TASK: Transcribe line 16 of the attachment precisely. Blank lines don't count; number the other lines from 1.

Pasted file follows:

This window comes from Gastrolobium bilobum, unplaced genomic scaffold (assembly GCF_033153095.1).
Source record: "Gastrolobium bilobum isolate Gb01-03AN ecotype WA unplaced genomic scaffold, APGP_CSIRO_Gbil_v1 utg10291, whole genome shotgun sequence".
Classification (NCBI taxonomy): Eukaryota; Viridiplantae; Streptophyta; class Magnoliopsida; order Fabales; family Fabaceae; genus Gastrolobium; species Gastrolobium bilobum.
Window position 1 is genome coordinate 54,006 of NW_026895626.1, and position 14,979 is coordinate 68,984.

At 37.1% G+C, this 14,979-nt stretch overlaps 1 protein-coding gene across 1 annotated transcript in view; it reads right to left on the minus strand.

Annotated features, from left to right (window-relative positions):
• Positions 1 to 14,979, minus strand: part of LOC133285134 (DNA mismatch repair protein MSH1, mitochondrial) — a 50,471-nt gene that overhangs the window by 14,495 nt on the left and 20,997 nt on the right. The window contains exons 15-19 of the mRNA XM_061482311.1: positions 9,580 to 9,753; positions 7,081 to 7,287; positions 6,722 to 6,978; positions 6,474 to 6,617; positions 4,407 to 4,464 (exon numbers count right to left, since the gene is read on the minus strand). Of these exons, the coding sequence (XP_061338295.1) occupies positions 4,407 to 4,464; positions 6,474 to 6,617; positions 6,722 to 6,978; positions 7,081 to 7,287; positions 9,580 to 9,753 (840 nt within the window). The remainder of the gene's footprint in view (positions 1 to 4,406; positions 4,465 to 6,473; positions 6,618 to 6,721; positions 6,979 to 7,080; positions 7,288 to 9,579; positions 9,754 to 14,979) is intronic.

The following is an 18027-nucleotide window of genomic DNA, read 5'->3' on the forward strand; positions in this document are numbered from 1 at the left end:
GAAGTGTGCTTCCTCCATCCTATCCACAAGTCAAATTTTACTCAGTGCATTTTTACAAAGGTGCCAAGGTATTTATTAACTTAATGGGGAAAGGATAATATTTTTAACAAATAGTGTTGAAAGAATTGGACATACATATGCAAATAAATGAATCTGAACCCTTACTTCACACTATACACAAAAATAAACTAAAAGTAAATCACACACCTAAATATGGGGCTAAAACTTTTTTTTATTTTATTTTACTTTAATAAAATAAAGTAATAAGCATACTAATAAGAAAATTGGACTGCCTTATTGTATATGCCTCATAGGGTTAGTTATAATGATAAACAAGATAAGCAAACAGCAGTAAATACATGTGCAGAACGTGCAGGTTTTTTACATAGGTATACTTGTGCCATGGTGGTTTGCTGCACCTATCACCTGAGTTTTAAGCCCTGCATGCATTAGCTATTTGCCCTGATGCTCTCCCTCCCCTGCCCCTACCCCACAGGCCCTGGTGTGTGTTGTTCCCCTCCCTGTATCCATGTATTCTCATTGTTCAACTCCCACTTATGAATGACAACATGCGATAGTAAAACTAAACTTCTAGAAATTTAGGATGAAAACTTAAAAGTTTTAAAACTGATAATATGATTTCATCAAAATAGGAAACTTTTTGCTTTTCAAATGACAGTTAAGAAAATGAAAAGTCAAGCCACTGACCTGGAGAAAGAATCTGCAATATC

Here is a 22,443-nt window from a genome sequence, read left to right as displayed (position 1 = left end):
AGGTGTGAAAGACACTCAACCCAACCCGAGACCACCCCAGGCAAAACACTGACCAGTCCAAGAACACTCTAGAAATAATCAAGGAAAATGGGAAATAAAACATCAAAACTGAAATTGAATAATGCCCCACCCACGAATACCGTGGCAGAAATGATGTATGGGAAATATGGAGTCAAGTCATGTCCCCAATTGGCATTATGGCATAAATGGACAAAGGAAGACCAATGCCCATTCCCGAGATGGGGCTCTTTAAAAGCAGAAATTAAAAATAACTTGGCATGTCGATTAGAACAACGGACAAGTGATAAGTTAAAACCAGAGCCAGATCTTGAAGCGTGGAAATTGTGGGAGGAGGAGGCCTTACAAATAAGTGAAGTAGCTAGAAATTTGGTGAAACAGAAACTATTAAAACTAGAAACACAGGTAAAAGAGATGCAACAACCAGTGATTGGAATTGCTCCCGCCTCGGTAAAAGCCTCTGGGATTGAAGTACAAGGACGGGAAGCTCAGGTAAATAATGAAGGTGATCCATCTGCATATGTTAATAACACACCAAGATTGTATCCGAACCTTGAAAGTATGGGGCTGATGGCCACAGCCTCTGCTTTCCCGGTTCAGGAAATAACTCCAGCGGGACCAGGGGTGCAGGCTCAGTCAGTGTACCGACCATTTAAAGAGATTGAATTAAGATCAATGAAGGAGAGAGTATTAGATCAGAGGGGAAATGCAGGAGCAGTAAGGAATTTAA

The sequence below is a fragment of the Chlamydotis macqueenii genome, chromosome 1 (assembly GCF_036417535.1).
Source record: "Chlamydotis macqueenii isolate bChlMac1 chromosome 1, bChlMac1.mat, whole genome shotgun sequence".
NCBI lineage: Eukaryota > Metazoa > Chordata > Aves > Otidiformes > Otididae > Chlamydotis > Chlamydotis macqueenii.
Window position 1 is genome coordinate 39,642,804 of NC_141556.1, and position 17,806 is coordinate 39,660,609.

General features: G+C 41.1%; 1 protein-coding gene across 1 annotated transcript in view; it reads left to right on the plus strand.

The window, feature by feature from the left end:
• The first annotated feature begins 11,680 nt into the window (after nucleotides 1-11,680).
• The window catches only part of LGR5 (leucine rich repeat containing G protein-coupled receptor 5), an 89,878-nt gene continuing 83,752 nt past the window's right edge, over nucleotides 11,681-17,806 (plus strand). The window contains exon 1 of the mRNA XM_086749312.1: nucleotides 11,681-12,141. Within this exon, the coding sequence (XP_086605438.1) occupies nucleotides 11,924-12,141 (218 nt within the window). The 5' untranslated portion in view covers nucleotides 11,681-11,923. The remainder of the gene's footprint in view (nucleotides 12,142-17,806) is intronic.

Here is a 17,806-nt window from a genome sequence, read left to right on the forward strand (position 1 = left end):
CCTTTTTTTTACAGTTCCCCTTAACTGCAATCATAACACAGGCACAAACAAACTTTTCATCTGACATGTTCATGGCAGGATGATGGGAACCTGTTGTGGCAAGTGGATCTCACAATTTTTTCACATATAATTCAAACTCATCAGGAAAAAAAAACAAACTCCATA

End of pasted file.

General features: G+C 41.1%; 1 protein-coding gene across 1 annotated transcript in view; it reads left to right on the plus strand.